Lessons from Byzantium
The empire fell but didn’t have to.

From a bust of the emperor Constantine


Michael Auslin

The strength of the nomisma contributed mightily to ensuring that Byzantium was the center of world trade for nearly a millennium. It promoted economic activity within the empire. As a currency of first and last resort, it globalized the medieval world economy. Even in times of economic weakness, the government strove to maintain the value of the nomisma, which redounded to Constantinople’s political influence in moments of crisis. However, as the great feudal lords began to deprive Constantinople of land, taxes, and citizens, the government’s finances began to collapse. By the 1040s, circumstances forced the empire to devalue the nomisma. Over succeeding decades, it increasingly added base metal.

The result was devastating to the economy. Byzantium’s currency quickly lost its value and international status. As inflation flared up throughout the empire, the government introduced new coins in an effort to stabilize the monetary system. Taxes steadily increased, in part to make up for the shortfall from reduced economic activity caused by the worthless money. Merchants and taxpayers alike were gradually impoverished. For the last several hundred years of its life, the Byzantine Empire lacked both a stable fisc and a growing trade sector, which in turn led to greater competition among its increasingly powerful interest groups.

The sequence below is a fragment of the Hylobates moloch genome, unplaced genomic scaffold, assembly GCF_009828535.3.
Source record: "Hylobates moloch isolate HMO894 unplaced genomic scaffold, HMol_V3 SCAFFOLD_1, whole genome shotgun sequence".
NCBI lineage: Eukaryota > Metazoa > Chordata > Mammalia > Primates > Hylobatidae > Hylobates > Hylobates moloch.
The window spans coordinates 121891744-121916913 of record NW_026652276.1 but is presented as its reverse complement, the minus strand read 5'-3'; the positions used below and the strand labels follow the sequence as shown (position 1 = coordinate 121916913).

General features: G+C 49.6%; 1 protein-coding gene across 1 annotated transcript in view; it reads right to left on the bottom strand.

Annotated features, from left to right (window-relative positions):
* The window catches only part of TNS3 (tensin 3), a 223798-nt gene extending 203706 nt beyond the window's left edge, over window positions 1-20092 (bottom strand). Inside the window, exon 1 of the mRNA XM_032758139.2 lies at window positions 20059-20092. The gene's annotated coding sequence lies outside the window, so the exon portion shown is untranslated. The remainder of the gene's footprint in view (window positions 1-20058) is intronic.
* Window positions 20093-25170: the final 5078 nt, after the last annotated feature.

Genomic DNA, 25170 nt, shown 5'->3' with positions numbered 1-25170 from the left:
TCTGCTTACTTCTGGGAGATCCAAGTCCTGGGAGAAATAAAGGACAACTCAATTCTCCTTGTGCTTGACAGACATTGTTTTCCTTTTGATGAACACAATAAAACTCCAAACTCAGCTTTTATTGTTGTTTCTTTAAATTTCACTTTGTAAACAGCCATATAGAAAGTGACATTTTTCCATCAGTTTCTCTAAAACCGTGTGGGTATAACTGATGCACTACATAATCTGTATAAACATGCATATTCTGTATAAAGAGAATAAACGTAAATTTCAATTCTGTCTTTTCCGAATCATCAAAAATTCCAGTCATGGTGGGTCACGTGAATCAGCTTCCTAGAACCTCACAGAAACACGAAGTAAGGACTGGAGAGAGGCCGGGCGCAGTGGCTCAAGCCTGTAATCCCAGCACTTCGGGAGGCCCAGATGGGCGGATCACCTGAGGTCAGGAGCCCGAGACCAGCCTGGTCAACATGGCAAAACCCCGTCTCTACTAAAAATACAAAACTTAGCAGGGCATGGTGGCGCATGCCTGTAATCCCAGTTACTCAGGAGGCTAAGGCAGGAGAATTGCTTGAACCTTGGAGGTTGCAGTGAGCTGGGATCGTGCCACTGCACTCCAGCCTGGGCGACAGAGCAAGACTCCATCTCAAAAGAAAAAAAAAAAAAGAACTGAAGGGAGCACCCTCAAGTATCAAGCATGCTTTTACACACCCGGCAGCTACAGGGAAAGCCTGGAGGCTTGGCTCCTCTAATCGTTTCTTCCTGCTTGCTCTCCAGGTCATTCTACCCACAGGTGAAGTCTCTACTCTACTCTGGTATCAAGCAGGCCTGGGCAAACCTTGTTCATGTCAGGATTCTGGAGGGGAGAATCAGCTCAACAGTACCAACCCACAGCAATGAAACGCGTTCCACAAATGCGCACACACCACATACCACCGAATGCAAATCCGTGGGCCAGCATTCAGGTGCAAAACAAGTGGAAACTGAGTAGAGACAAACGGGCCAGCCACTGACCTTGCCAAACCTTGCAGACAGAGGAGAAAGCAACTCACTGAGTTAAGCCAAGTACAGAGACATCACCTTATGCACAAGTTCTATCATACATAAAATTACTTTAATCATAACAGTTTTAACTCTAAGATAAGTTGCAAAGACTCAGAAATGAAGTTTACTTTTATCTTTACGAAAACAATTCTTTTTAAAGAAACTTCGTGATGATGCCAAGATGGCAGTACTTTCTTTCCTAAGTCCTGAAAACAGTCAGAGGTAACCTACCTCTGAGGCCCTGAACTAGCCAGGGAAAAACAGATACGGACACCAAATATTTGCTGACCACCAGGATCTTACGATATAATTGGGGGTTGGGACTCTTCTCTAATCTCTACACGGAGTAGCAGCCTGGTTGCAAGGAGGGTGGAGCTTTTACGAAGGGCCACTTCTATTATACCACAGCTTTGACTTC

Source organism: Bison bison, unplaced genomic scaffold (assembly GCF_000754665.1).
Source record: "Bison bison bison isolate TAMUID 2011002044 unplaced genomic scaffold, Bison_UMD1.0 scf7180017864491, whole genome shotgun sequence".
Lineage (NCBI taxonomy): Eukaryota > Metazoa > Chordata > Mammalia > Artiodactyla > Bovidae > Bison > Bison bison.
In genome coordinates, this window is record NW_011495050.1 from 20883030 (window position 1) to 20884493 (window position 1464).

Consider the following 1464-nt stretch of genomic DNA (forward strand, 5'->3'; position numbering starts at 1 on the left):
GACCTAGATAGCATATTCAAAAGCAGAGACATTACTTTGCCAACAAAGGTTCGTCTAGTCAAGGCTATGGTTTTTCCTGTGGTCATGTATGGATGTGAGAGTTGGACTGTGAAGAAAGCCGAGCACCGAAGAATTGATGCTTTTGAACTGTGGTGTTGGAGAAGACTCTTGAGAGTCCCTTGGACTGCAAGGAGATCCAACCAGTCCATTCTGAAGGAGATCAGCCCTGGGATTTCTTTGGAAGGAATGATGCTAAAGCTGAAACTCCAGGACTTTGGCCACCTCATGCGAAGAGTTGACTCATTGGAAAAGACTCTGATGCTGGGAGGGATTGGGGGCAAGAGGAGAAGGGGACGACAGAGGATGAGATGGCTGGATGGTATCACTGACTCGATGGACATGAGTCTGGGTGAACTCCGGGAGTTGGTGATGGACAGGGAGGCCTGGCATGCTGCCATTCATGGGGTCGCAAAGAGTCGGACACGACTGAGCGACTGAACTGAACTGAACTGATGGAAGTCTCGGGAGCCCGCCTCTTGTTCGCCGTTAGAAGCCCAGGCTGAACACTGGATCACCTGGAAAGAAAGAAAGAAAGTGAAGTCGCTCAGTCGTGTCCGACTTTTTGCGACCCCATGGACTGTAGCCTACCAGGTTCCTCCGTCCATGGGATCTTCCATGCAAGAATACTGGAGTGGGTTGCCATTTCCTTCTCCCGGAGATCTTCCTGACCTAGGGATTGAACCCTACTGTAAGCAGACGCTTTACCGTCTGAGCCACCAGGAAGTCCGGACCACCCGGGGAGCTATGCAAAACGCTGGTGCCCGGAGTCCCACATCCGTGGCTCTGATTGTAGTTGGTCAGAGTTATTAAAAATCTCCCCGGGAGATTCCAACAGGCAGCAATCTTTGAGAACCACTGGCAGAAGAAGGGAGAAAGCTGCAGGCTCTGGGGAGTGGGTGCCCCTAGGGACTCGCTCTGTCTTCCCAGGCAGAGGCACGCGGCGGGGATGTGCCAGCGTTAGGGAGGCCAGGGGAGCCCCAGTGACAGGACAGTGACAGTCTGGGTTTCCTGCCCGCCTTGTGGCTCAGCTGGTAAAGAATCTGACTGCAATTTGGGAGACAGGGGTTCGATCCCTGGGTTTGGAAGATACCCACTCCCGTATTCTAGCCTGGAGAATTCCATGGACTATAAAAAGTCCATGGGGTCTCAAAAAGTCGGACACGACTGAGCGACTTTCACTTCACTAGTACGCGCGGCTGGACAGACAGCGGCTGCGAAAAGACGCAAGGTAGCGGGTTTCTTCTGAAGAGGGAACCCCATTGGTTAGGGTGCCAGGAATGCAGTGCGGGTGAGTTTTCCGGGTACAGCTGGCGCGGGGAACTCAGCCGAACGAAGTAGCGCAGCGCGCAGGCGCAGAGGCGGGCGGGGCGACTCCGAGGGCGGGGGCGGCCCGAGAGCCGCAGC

These examples lead to a final political lesson for the United States. Despite the dismissive view of historians such as Edward Gibbon, Byzantine society remained vibrant and capable of reinvigorating itself even after centuries of disorder. What doomed it was decades of bad political decisions. Specific choices by emperors and feudal leaders weakened the economy, undercut the military, and sapped the empire’s cultural energy.

George Ostrogorsky in his magisterial History of the Byzantine State shows how the people of Byzantium rose time and again to create wealth, cultivate their intellectual capital, and achieve military success. Ultimately, though, they could not overcome the bad policy decisions that, made over the course of generations, ran counter to the proven path of political strength, cultural vigor, and economic growth. By the time Constantinople fell to the Ottoman Turks in 1453, the empire was but a shell of its former glory. For Orthodox Christians in Europe, it remained a symbol of the church, or religious commonwealth on earth, but the desolated city that greeted Sultan Mehmet II told a more sobering story of squandered wealth and misguided politics.

Michael Auslin is a scholar at the American Enterprise Institute in Washington.